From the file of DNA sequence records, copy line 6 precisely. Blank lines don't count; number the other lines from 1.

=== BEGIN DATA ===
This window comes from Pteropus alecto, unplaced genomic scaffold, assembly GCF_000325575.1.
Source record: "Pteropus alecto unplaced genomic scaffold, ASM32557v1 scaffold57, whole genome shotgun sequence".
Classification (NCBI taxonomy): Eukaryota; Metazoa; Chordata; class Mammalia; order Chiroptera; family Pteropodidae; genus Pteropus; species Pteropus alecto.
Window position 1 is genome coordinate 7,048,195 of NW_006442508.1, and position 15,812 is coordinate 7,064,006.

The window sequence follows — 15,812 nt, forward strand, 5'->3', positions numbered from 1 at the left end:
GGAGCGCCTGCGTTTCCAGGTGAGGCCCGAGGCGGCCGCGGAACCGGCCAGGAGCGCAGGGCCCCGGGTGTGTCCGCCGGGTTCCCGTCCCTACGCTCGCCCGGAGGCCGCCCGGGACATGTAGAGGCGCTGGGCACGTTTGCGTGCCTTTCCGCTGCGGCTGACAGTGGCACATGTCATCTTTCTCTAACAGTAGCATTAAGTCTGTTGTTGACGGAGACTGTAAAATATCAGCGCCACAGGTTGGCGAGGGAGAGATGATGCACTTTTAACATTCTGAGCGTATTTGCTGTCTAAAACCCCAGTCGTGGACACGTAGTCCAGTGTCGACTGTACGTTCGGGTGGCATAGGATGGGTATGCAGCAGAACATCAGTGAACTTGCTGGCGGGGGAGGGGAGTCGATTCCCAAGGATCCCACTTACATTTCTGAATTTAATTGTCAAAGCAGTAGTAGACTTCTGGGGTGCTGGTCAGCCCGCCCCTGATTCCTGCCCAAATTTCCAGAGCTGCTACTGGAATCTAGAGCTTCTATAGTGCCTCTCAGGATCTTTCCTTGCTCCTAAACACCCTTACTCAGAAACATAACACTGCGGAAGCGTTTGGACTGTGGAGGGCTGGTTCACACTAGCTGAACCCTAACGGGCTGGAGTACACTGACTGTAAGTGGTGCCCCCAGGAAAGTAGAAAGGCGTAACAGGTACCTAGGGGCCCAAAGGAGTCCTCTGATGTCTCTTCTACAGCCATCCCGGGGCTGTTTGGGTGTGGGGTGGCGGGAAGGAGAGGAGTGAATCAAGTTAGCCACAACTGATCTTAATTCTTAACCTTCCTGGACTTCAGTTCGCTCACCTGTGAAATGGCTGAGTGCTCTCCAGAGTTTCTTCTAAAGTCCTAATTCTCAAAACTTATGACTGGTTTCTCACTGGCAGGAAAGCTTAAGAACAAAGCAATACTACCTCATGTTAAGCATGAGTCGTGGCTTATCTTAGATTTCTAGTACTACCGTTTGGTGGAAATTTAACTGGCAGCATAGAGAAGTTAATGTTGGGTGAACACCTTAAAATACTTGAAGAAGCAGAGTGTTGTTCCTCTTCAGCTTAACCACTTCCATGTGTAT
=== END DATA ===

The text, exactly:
GGAGCGCCTGCGTTTCCAGGTGAGGCCCGAGGCGGCCGCGGAACCGGCCAGGAGCGCAGGGCCCCGGGTGTGTCCGCCGGGTTCCCGTCCCTACGCTCGCCCGGAGGCCGCCCGGGACATGTAGAGGCGCTGGGCACGTTTGCGTGCCTTTCCGCTGCGGCTGACAGTGGCACATGTCATCTTTCTCTAACAGTAGCATTAAGTCTGTTGTTGACGGAGACTGTAAAATATCAGCGCCACAGGTTGGCGAGGGAGAGATGATGCACTTTTAACATTCTGAGCGTATTTGCTGTCTAAAACCCCAGTCGTGGACACGTAGTCCAGTGTCGACTGTACGTTCGGGTGGCATAGGATGGGTATGCAGCAGAACATCAGTGAACTTGCTGGCGGGGGAGGGGAGTCGATTCCCAAGGATCCCACTTACATTTCTGAATTTAATTGTCAAAGCAGTAGTAGACTTCTGGGGTGCTGGTCAGCCCGCCCCTGATTCCTGCCCAAATTTCCAGAGCTGCTACTGGAATCTAGAGCTTCTATAGTGCCTCTCAGGATCTTTCCTTGCTCCTAAACACCCTTACTCAGAAACATAACACTGCGGAAGCGTTTGGACTGTGGAGGGCTGGTTCACACTAGCTGAACCCTAACGGGCTGGAGTACACTGACTGTAAGTGGTGCCCCCAGGAAAGTAGAAAGGCGTAACAGGTACCTAGGGGCCCAAAGGAGTCCTCTGATGTCTCTTCTACAGCCATCCCGGGGCTGTTTGGGTGTGGGGTGGCGGGAAGGAGAGGAGTGAATCAAGTTAGCCACAACTGATCTTAATTCTTAACCTTCCTGGACTTCAGTTCGCTCACCTGTGAAATGGCTGAGTGCTCTCCAGAGTTTCTTCTAAAGTCCTAATTCTCAAAACTTATGACTGGTTTCTCACTGGCAGGAAAGCTTAAGAACAAAGCAATACTACCTCATGTTAAGCATGAGTCGTGGCTTATCTTAGATTTCTAGTACTACCGTTTGGTGGAAATTTAACTGGCAGCATAGAGAAGTTAATGTTGGGTGAACACCTTAAAATACTTGAAGAAGCAGAGTGTTGTTCCTCTTCAGCTTAACCACTTCCATGTGTAT